Pissed Consumer, as the name suggests, has become a destination for disgruntled consumers to share their unpleasant experiences with various products or services. In fact, the website reports having more than a quarter million reviews about 40,000-plus companies spanning 120 industries.  Indeed, Pissed Consumer is not a website where a prospective customer should expect to find glowing endorsements of a particular business.

The website is intended to be the online home for consumers who have been “scammed.” Our experience has shown that Pissed Consumer also attracts countless former employees and competitors that publish false reviews, with the sole purpose of damaging the reputations of their former employers or industry competition. We have dealt with these former employees and competitors that have engaged in efforts to underscore our clients’ legitimate business operations.

A common scenario involves a former employee becoming aware of a single negative experience by a customer. The former employee will use that experience to seemingly validate their false review, and he or she will publish varying accounts of that experience on Pissed Consumer under several anonymous screen names. In other cases, we have seen competitors publish false reviews ostensibly based on their own negative experiences with customers, but attributing those negative experiences to our clients.

Of course, one of the most common types of posts we see on Pissed Consumer come from a disgruntled customer that embellishes an alleged negative experience to reflect poorly on our client – without mentioning the corrective steps our client has taken to rectify the customer’s complaint. In these situations, it is important to weigh the risks of pursuing action against a former customer and the potential fallout versus the benefit that a business would realize if a single post is removed.

Identifying Anonymous Users

Pissed Consumer’s terms of use contains a policy that prohibits the publication of defamatory and incorrect content. However, if a posting abides by Pissed Consumer’s terms, “it shall remain active on [their] website indefinitely,” as the website does not provide posters with the options of self-edit or self-removal. For this reason, a court order mandating removal from the search engines is often necessary.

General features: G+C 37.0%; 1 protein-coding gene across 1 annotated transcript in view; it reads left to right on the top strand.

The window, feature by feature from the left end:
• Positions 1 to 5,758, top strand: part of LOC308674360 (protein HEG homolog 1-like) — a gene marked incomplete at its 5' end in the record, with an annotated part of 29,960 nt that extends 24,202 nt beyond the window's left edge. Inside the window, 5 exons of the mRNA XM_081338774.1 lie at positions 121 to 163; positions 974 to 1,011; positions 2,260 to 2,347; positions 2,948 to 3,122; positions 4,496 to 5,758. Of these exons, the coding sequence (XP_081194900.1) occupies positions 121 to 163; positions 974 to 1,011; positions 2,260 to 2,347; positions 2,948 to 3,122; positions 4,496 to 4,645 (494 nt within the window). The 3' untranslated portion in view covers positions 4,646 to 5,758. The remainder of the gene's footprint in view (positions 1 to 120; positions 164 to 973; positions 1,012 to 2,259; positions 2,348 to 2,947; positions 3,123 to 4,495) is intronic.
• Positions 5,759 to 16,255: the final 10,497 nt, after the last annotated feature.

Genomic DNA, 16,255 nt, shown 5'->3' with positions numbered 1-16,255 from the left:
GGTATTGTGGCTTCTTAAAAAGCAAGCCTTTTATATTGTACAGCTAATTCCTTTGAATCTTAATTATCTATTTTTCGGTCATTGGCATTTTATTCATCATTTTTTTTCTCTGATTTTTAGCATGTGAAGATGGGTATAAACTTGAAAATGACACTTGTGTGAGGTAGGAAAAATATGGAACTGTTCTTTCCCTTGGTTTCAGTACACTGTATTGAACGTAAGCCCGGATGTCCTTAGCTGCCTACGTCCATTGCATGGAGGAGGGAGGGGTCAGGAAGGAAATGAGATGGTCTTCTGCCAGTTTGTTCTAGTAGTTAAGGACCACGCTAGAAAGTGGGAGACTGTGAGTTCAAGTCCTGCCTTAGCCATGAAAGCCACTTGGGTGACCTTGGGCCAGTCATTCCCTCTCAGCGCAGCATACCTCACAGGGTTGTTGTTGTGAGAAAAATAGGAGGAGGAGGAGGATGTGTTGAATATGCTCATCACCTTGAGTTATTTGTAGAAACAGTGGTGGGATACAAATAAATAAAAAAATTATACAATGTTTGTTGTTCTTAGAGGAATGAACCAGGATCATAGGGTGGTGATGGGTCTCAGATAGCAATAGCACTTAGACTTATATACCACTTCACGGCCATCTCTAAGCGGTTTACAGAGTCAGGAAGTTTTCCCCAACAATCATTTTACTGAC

We have had success identifying anonymous persons that post false reviews on Pissed Consumer, naming those individuals in a lawsuit, and obtaining removal of the uniform resource locator (URL) linking to the offending content from search engines. 

The typical process involved in identifying these anonymous Pissed Consumer posters and facilitating removal of the URL from search engines is as follows:

  1. File a lawsuit where the plaintiff is located;
  2. Issue a subpoena to Pissed Consumer in New York requesting identifying information related to each URL where the false or fraudulent information appears;
  3. Pissed Consumer will then notify its poster their identity is being sought, and give them approximately 20 days to respond; and
  4. If the poster does not object, Pissed Consumer will produce the information related to each post (which typically consists of an Internet Protocol, or IP, address from which the post originated).

Once you receive the correct IP address associated with the post, you can identify and issue a subpoena to the service provider that assigned the IP address, in order to reveal the identity of the subscriber. We have been able to identify these anonymous Pissed Consumer posters (including former employees, competitors, and customers), name them as defendants in lawsuits, and obtain court orders by agreement or default judgment.  

While Pissed Consumer was not established to seriously damage legitimate businesses, the reality is that it often is exploited by some posters in such a harmful manner. We have used this multi-tiered litigation process to remove these false reviews and limit their impact on our clients’ businesses.